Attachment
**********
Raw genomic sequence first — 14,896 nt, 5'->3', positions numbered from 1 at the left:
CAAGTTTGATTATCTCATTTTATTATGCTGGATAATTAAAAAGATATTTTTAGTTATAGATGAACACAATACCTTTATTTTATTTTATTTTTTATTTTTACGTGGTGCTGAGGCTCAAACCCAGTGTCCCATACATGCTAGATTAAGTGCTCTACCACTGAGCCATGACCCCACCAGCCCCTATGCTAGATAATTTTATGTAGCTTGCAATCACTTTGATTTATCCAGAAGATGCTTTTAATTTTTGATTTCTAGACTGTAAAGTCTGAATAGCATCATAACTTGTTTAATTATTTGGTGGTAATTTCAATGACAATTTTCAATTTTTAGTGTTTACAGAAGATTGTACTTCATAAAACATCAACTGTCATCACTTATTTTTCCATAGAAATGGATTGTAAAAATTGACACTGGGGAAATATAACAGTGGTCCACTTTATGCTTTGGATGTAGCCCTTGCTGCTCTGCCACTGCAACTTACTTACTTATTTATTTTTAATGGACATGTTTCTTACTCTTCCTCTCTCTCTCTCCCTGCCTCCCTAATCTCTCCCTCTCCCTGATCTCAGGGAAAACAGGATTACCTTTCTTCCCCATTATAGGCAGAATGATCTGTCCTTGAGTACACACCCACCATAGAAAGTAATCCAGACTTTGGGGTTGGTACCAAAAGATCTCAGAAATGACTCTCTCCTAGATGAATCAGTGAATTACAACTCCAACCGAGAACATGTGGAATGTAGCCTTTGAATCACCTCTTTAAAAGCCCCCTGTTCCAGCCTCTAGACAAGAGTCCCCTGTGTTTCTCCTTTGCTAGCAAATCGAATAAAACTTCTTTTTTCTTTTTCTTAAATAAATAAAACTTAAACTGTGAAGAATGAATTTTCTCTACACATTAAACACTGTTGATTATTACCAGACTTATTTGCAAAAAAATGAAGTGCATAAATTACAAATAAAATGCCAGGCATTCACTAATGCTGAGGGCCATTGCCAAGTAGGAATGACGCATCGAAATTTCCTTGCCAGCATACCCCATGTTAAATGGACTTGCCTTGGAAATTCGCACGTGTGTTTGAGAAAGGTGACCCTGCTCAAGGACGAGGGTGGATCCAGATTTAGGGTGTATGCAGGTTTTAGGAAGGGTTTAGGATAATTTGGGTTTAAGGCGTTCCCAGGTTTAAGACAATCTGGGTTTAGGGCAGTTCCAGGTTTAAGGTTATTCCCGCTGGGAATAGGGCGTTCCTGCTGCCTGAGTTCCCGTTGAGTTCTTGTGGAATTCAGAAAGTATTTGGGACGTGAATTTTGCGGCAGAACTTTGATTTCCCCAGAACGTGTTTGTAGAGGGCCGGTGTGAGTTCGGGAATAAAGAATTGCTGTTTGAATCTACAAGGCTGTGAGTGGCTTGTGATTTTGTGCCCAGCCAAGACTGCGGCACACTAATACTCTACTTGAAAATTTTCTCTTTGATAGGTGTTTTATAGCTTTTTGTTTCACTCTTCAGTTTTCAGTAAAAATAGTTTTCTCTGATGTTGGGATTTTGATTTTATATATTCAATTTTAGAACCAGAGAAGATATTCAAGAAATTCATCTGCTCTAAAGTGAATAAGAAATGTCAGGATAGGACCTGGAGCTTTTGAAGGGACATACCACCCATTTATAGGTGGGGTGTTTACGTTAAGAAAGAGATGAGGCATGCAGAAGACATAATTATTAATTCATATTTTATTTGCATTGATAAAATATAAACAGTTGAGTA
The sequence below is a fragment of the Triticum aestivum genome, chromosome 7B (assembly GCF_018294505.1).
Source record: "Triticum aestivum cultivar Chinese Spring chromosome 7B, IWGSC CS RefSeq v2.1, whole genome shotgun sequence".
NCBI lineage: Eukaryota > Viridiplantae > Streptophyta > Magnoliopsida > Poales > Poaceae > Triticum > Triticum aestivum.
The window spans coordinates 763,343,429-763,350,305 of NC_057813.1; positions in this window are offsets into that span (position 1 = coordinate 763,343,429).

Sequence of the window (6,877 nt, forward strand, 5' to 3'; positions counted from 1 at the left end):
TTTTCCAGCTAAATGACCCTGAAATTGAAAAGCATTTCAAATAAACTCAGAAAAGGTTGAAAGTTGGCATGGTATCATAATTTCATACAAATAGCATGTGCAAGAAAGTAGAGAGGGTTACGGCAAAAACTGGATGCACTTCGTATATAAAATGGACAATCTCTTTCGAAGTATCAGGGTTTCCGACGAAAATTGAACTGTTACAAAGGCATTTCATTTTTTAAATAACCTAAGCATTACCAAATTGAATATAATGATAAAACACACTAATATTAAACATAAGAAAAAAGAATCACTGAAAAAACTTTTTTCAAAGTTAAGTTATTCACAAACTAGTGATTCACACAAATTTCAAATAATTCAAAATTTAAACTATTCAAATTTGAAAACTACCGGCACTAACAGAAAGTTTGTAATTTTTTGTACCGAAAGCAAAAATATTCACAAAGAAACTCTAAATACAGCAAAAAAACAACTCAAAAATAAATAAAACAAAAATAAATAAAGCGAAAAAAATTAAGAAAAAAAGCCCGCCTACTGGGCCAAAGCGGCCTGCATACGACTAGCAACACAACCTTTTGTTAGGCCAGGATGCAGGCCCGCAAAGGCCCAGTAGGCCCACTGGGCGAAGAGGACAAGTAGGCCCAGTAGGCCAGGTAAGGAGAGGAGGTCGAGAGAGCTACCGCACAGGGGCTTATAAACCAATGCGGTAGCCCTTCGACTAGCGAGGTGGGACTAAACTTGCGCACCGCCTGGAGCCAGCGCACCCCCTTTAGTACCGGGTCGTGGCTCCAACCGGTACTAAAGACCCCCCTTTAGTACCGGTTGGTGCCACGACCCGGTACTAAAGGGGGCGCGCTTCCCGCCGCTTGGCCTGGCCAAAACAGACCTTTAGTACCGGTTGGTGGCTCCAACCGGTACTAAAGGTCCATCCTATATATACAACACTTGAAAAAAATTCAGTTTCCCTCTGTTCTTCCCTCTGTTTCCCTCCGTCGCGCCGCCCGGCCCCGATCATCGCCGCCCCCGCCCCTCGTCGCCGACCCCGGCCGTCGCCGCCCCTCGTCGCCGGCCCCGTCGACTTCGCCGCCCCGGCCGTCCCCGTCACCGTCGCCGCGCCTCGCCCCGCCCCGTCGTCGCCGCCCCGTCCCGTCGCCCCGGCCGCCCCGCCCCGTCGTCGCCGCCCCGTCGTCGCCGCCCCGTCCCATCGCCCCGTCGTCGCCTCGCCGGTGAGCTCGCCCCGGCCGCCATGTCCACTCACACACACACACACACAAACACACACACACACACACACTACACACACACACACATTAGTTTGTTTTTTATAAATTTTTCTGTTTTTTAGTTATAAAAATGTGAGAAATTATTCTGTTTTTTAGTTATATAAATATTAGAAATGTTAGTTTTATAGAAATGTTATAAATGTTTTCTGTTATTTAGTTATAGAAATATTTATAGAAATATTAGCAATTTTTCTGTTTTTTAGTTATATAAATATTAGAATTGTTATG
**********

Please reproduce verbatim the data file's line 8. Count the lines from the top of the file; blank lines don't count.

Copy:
TTTTCCAGCTAAATGACCCTGAAATTGAAAAGCATTTCAAATAAACTCAGAAAAGGTTGAAAGTTGGCATGGTATCATAATTTCATACAAATAGCATGTGCAAGAAAGTAGAGAGGGTTACGGCAAAAACTGGATGCACTTCGTATATAAAATGGACAATCTCTTTCGAAGTATCAGGGTTTCCGACGAAAATTGAACTGTTACAAAGGCATTTCATTTTTTAAATAACCTAAGCATTACCAAATTGAATATAATGATAAAACACACTAATATTAAACATAAGAAAAAAGAATCACTGAAAAAACTTTTTTCAAAGTTAAGTTATTCACAAACTAGTGATTCACACAAATTTCAAATAATTCAAAATTTAAACTATTCAAATTTGAAAACTACCGGCACTAACAGAAAGTTTGTAATTTTTTGTACCGAAAGCAAAAATATTCACAAAGAAACTCTAAATACAGCAAAAAAACAACTCAAAAATAAATAAAACAAAAATAAATAAAGCGAAAAAAATTAAGAAAAAAAGCCCGCCTACTGGGCCAAAGCGGCCTGCATACGACTAGCAACACAACCTTTTGTTAGGCCAGGATGCAGGCCCGCAAAGGCCCAGTAGGCCCACTGGGCGAAGAGGACAAGTAGGCCCAGTAGGCCAGGTAAGGAGAGGAGGTCGAGAGAGCTACCGCACAGGGGCTTATAAACCAATGCGGTAGCCCTTCGACTAGCGAGGTGGGACTAAACTTGCGCACCGCCTGGAGCCAGCGCACCCCCTTTAGTACCGGGTCGTGGCTCCAACCGGTACTAAAGACCCCCCTTTAGTACCGGTTGGTGCCACGACCCGGTACTAAAGGGGGCGCGCTTCCCGCCGCTTGGCCTGGCCAAAACAGACCTTTAGTACCGGTTGGTGGCTCCAACCGGTACTAAAGGTCCATCCTATATATACAACACTTGAAAAAAATTCAGTTTCCCTCTGTTCTTCCCTCTGTTTCCCTCCGTCGCGCCGCCCGGCCCCGATCATCGCCGCCCCCGCCCCTCGTCGCCGACCCCGGCCGTCGCCGCCCCTCGTCGCCGGCCCCGTCGACTTCGCCGCCCCGGCCGTCCCCGTCACCGTCGCCGCGCCTCGCCCCGCCCCGTCGTCGCCGCCCCGTCCCGTCGCCCCGGCCGCCCCGCCCCGTCGTCGCCGCCCCGTCGTCGCCGCCCCGTCCCATCGCCCCGTCGTCGCCTCGCCGGTGAGCTCGCCCCGGCCGCCATGTCCACTCACACACACACACACACAAACACACACACACACACACACTACACACACACACACATTAGTTTGTTTTTTATAAATTTTTCTGTTTTTTAGTTATAAAAATGTGAGAAATTATTCTGTTTTTTAGTTATATAAATATTAGAAATGTTAGTTTTATAGAAATGTTATAAATGTTTTCTGTTATTTAGTTATAGAAATATTTATAGAAATATTAGCAATTTTTCTGTTTTTTAGTTATATAAATATTAGAATTGTTATG